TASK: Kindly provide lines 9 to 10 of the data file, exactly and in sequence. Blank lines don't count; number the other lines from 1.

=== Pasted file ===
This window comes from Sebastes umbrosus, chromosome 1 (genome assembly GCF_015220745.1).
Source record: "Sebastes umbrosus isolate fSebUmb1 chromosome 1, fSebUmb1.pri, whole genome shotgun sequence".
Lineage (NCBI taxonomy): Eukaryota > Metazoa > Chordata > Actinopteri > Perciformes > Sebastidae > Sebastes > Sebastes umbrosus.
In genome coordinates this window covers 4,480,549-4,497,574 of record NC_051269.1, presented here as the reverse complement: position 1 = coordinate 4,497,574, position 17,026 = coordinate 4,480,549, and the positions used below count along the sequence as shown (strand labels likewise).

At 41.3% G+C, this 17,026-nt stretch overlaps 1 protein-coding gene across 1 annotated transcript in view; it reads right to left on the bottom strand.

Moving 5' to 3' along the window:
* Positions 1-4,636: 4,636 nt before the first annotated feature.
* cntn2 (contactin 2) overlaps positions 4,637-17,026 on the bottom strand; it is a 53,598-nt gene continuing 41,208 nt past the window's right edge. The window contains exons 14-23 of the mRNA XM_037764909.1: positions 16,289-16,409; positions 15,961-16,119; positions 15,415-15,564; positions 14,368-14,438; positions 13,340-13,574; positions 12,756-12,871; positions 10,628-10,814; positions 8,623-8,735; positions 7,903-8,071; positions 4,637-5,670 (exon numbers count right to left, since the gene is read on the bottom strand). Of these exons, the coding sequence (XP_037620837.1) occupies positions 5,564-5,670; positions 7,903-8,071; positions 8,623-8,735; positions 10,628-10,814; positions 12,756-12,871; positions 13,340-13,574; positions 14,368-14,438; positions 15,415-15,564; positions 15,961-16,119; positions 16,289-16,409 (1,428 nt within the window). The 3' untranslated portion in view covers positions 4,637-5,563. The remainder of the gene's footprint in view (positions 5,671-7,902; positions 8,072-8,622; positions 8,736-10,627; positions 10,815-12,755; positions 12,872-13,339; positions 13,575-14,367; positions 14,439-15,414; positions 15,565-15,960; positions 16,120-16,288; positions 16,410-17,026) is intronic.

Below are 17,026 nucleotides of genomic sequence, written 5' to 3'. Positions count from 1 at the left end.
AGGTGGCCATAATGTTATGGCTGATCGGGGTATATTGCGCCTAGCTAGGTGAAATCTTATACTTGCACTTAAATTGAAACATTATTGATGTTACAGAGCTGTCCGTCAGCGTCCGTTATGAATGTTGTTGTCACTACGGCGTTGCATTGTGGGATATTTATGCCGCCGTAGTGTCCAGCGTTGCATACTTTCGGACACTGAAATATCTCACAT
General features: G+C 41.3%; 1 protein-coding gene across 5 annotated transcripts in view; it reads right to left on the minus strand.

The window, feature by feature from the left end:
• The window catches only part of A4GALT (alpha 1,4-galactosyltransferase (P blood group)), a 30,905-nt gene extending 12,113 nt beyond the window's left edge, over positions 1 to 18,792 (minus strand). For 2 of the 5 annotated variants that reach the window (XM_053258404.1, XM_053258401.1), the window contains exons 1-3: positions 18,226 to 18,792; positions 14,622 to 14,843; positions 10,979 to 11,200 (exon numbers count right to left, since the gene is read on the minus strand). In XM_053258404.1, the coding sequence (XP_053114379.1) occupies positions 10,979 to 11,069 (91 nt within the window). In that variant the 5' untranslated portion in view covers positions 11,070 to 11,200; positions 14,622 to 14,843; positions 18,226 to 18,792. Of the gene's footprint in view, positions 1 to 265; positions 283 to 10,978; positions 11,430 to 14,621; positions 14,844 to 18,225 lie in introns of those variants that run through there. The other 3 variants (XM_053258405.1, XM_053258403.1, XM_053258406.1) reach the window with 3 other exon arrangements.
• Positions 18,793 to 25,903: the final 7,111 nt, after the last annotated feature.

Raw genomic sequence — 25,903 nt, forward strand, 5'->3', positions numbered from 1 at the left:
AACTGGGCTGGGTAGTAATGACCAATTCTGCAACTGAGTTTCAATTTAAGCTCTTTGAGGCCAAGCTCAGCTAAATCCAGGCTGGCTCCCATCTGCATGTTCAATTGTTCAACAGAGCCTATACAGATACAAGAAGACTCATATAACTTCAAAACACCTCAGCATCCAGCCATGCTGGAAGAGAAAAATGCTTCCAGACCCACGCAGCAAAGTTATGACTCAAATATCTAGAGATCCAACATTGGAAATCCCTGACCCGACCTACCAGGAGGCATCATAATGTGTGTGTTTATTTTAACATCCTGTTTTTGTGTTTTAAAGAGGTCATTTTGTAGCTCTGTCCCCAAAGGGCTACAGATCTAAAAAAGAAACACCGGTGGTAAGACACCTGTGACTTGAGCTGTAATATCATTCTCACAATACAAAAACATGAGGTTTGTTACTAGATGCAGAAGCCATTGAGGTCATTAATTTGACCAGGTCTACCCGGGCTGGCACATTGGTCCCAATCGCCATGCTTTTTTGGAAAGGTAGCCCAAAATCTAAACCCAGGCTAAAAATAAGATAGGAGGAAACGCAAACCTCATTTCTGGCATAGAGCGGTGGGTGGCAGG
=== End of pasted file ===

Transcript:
Below are 17,026 nucleotides of genomic sequence, written 5' to 3'. Positions count from 1 at the left end.
AGGTGGCCATAATGTTATGGCTGATCGGGGTATATTGCGCCTAGCTAGGTGAAATCTTATACTTGCACTTAAATTGAAACATTATTGATGTTACAGAGCTGTCCGTCAGCGTCCGTTATGAATGTTGTTGTCACTACGGCGTTGCATTGTGGGATATTTATGCCGCCGTAGTGTCCAGCGTTGCATACTTTCGGACACTGAAATATCTCACAT